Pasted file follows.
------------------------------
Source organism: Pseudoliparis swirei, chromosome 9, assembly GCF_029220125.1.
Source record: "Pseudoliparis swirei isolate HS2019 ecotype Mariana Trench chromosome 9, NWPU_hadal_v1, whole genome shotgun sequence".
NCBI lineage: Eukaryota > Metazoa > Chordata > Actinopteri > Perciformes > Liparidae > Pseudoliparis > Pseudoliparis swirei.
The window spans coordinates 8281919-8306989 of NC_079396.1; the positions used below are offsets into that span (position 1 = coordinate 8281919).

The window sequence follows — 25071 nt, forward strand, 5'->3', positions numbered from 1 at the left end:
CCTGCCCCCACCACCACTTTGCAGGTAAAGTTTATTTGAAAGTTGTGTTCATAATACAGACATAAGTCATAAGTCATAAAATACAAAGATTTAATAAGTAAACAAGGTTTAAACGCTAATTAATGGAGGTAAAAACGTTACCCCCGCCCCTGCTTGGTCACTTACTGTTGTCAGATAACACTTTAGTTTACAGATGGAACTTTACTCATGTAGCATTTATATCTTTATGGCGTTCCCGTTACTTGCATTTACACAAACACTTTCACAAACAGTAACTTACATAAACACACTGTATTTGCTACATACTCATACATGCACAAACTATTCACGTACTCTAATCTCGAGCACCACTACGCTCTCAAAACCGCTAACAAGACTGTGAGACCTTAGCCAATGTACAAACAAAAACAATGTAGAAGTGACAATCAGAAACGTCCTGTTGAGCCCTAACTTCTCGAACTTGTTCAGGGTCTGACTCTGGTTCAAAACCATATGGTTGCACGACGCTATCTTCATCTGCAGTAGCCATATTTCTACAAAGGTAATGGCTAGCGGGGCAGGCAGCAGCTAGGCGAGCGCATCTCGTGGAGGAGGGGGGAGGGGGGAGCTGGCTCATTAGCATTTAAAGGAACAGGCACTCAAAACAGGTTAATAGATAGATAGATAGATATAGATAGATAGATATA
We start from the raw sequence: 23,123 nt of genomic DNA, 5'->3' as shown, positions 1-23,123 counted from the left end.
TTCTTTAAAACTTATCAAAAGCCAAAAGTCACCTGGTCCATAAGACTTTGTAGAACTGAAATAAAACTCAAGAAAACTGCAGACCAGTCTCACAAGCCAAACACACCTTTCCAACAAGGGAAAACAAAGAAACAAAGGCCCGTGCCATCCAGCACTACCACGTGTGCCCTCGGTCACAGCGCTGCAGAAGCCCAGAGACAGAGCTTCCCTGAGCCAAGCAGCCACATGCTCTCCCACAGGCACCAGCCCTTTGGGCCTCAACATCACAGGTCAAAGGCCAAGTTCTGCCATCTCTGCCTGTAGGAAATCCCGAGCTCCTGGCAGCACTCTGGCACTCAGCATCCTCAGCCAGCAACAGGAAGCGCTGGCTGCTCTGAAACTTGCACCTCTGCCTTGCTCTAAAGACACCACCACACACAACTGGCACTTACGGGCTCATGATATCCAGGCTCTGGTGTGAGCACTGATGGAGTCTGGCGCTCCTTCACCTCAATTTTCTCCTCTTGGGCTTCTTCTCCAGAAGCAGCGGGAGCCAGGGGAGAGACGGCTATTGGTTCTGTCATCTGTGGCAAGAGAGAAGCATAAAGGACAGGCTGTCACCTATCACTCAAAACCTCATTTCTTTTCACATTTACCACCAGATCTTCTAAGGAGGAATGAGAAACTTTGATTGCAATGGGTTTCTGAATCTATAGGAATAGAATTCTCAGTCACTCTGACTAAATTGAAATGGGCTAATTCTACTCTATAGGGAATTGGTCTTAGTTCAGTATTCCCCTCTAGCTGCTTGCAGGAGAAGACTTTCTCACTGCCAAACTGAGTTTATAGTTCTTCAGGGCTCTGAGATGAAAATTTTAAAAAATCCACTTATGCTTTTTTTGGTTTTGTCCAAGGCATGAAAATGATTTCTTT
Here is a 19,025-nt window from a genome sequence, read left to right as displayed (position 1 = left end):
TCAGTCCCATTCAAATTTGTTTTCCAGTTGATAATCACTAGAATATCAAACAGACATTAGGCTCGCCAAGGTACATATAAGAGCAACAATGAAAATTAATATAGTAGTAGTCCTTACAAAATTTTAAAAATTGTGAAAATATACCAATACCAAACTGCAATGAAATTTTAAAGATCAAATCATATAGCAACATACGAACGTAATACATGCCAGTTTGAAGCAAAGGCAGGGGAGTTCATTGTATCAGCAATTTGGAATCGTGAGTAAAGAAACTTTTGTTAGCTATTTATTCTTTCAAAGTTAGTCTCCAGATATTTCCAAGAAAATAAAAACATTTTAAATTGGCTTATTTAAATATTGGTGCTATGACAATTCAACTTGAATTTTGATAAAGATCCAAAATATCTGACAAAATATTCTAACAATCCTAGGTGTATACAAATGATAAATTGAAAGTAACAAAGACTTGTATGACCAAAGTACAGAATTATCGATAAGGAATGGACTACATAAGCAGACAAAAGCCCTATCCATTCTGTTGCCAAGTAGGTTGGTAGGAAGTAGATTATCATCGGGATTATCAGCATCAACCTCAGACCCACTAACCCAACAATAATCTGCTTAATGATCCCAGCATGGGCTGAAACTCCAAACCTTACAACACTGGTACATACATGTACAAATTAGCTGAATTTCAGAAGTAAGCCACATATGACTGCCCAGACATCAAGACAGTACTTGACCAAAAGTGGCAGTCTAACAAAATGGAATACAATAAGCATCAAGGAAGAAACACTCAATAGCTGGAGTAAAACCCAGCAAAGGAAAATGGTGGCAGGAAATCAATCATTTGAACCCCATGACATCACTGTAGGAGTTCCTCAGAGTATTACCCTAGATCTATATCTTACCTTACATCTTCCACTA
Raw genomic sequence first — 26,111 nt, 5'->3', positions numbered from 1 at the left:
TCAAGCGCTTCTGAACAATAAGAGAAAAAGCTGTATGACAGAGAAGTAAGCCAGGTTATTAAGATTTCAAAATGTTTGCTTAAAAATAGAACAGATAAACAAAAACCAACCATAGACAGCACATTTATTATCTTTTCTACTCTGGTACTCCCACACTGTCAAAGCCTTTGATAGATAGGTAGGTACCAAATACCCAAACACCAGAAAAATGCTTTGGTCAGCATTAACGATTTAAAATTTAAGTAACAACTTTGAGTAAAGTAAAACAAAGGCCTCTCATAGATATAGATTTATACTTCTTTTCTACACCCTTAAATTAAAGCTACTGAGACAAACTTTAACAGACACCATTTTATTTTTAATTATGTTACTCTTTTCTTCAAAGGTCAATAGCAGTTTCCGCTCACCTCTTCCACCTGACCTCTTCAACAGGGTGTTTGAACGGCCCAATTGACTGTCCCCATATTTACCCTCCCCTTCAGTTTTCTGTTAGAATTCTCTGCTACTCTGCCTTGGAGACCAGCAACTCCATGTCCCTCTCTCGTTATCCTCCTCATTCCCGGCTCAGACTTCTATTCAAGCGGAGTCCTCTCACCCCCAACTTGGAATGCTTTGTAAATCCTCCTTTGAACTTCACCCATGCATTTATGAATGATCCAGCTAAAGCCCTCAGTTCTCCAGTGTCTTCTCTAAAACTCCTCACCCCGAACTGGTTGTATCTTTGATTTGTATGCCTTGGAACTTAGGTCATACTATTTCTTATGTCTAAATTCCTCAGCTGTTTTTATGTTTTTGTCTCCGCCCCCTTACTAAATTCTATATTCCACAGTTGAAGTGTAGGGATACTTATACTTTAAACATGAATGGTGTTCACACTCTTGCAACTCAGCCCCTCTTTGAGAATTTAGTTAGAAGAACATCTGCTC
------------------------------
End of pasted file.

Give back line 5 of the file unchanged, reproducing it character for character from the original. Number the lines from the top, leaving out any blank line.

The window sequence follows — 25071 nt, forward strand, 5'->3', positions numbered from 1 at the left end: